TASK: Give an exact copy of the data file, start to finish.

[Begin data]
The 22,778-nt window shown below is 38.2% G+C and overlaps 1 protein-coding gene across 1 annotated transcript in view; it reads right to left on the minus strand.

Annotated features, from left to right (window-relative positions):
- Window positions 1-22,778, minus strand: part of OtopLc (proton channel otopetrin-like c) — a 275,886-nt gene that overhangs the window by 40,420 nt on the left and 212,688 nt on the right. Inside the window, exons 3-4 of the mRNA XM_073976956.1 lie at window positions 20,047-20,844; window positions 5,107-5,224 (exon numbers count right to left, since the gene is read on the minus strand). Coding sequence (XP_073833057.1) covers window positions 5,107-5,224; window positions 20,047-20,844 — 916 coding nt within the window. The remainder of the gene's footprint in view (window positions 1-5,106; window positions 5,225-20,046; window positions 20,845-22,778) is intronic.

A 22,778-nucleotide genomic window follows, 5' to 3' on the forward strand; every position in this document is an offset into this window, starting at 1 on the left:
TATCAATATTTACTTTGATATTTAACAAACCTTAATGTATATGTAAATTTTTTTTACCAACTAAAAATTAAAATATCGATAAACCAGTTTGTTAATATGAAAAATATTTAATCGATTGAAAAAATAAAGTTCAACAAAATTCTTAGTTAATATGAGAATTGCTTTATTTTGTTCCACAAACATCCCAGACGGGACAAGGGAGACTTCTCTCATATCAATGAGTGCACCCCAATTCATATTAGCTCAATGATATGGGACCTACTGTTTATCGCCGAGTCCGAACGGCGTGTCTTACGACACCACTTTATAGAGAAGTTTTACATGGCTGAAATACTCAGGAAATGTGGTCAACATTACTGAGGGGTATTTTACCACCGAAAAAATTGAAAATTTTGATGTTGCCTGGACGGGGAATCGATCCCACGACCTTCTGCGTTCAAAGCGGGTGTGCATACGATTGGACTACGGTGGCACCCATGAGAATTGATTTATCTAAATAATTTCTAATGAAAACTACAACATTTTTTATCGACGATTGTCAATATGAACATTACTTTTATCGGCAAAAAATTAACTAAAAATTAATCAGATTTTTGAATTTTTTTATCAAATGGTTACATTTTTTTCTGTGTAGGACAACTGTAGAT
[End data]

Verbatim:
The 22,778-nt window shown below is 38.2% G+C and overlaps 1 protein-coding gene across 1 annotated transcript in view; it reads right to left on the minus strand.

Annotated features, from left to right (window-relative positions):
- Window positions 1-22,778, minus strand: part of OtopLc (proton channel otopetrin-like c) — a 275,886-nt gene that overhangs the window by 40,420 nt on the left and 212,688 nt on the right. Inside the window, exons 3-4 of the mRNA XM_073976956.1 lie at window positions 20,047-20,844; window positions 5,107-5,224 (exon numbers count right to left, since the gene is read on the minus strand). Coding sequence (XP_073833057.1) covers window positions 5,107-5,224; window positions 20,047-20,844 — 916 coding nt within the window. The remainder of the gene's footprint in view (window positions 1-5,106; window positions 5,225-20,046; window positions 20,845-22,778) is intronic.

A 22,778-nucleotide genomic window follows, 5' to 3' on the forward strand; every position in this document is an offset into this window, starting at 1 on the left:
TATCAATATTTACTTTGATATTTAACAAACCTTAATGTATATGTAAATTTTTTTTACCAACTAAAAATTAAAATATCGATAAACCAGTTTGTTAATATGAAAAATATTTAATCGATTGAAAAAATAAAGTTCAACAAAATTCTTAGTTAATATGAGAATTGCTTTATTTTGTTCCACAAACATCCCAGACGGGACAAGGGAGACTTCTCTCATATCAATGAGTGCACCCCAATTCATATTAGCTCAATGATATGGGACCTACTGTTTATCGCCGAGTCCGAACGGCGTGTCTTACGACACCACTTTATAGAGAAGTTTTACATGGCTGAAATACTCAGGAAATGTGGTCAACATTACTGAGGGGTATTTTACCACCGAAAAAATTGAAAATTTTGATGTTGCCTGGACGGGGAATCGATCCCACGACCTTCTGCGTTCAAAGCGGGTGTGCATACGATTGGACTACGGTGGCACCCATGAGAATTGATTTATCTAAATAATTTCTAATGAAAACTACAACATTTTTTATCGACGATTGTCAATATGAACATTACTTTTATCGGCAAAAAATTAACTAAAAATTAATCAGATTTTTGAATTTTTTTATCAAATGGTTACATTTTTTTCTGTGTAGGACAACTGTAGAT